As a native German I've never heard this adjective used to describe a person, only hugs or welcomes ("Herzlich wilkommen!", "Eine herzliche Umarmung."). If you wanted to describe someone as kind or nice you would use "lieb" or "nett" for the most part. The sentence as is sounds very strange.
Don't worry as a native English speaker I would never say "I am cordial" either. Perhaps the translation is valid...something one would never say.
Whether or not you meant it as a compliment, I'm tickled pink by your response :)
I sometimes get the impression this course was put together by an enthusiastic Japanese teenager with a smattering of both languages and an on-line translator. It is SO hard to be confident of anything your learn when actual German speakers say - huh????
Herzlichen Dank, Gosha.
Out of interest - Context Reverso comes up with ONE occurrence - ich bin zu herzlich - Juliet says it to Romeo. She says - I would have played hard-to-get, but 'in truth, fair Montague, I am too fond'.
So it does have a use. If you happen to be translating Shakespeare. :)
"kind" is one of their translations for "herzlich," and yet it did not accept it in my translation.
In English we say warmhearted. http://www.merriam-webster.com/dictionary/warmhearted
I just translated it directly 'herzlich = hearty', but sure enough DL marked it wrong.
Hearty in English is usually used in reference to a big, heavy and filling meal. "A hearty meal" would be like a big bowl of stew, a shepherd pie or something like that (good warming winter foods). "A hearty lunch" could be like a ploughman's lunch, strong thickly cut Cheddar cheese, a shallot onion and thick doorstep bread.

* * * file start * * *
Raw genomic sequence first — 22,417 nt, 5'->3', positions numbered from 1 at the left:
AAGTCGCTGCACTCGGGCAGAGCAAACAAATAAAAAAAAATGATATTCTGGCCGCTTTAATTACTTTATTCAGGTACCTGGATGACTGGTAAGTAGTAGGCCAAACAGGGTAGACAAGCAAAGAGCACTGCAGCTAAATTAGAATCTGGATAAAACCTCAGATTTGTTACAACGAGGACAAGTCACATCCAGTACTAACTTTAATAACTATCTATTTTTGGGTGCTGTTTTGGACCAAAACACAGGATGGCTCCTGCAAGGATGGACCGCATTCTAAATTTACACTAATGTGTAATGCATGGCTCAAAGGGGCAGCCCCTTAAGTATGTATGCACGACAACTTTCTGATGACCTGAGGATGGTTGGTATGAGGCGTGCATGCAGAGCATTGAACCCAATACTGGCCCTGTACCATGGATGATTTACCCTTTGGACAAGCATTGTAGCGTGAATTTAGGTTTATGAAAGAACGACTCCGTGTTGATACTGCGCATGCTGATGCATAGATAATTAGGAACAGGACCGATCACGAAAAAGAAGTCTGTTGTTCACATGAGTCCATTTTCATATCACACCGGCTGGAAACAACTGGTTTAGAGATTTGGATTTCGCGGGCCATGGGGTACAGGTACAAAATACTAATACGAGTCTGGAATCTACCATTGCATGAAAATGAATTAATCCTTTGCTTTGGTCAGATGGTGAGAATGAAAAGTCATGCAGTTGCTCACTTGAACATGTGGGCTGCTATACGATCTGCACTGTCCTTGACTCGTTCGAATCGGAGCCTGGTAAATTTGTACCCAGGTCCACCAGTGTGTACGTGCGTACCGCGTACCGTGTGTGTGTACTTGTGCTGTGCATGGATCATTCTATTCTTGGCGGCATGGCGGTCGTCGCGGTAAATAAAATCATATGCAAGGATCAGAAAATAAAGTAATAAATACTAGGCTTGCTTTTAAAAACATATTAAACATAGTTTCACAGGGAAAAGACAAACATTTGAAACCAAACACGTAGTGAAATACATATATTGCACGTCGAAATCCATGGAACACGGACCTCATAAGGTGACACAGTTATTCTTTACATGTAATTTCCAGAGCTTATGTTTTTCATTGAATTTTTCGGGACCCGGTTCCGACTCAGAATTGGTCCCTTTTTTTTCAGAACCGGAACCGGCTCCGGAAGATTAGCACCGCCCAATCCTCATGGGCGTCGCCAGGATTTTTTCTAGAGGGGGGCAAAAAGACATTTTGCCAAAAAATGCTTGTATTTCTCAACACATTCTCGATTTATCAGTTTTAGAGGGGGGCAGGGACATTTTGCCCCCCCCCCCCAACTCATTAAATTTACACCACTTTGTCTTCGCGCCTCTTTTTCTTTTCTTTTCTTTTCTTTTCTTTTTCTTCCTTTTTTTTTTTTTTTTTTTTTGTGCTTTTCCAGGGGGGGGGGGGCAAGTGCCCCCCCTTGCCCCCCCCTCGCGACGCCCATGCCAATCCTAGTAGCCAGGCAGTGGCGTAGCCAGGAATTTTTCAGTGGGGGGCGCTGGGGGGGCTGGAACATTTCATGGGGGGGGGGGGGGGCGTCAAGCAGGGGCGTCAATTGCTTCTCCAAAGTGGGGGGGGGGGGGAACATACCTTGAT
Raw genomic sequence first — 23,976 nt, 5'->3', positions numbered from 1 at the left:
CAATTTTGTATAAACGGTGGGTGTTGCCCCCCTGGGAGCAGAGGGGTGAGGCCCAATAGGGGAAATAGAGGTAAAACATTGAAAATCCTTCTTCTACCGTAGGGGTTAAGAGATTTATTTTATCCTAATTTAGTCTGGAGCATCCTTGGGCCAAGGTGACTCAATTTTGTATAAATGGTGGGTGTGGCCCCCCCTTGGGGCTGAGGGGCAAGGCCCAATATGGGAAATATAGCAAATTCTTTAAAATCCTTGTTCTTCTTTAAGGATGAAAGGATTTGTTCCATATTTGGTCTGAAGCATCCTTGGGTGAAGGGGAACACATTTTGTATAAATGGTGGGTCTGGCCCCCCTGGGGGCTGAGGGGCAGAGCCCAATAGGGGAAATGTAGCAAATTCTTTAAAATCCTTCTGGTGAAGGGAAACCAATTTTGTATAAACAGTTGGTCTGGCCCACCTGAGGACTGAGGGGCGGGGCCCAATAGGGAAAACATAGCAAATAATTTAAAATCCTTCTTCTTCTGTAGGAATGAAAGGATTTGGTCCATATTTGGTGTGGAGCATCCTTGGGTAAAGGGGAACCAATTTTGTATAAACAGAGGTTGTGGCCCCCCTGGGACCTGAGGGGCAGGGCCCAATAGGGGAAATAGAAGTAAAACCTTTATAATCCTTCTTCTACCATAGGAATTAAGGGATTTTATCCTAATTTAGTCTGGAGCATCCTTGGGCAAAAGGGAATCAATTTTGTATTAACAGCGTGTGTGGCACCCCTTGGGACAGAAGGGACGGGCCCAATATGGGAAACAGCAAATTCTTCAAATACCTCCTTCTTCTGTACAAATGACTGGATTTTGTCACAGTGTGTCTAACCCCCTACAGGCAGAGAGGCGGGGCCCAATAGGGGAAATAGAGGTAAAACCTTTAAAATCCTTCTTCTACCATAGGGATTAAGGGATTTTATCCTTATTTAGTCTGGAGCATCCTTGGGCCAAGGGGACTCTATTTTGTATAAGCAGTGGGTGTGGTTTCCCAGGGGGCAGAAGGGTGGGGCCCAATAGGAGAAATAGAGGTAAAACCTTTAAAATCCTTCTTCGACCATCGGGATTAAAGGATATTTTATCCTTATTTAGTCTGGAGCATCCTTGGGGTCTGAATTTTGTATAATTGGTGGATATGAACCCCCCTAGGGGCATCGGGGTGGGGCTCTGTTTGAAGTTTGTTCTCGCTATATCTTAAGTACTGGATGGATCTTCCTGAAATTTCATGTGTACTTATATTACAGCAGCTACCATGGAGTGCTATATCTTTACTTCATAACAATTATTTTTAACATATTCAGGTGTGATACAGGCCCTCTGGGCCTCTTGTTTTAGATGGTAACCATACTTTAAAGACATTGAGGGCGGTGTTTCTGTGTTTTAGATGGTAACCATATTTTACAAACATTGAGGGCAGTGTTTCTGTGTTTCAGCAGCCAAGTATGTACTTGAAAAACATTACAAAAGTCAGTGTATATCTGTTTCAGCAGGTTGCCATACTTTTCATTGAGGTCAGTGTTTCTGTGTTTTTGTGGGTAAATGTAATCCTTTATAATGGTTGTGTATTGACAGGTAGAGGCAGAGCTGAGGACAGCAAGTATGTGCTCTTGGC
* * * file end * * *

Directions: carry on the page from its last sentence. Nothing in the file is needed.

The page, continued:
"Herzlich" to me means "heartfelt" eg: "Herzlich wilkommen!" = warm/heartfelt welcome, "Herzliche Danke" = heartfelt thanks.
In the sentence provided, it to me says "I am heartfelt" or "I am sincere".
That use of hearty in English refers to "generous" which an also mean generous of heart as well as generous portions. I have always understood "Herzlich Willkommen" as a hearty welcome, although it is a little old-fashioned. Very Dickensian you might say.
Herzlich is more like cordial than affectionate, am I right? As zärtlich is a better translation for affectionate.
I googled the answer and it told me that herzlich meant cordial, cordially , hearty. http://www.wordhippo.com/what-is/the-meaning-of/german-word-herzlich.html
Dl gives 3 translation of "herzlich". I used another, that i know is correct. And it was accepted. But also suggested me 5th variant of translation. Just LOL
Its possible to be cordial without being sincere. But it is impossible to be sincere without being "herzlich". Would you agree?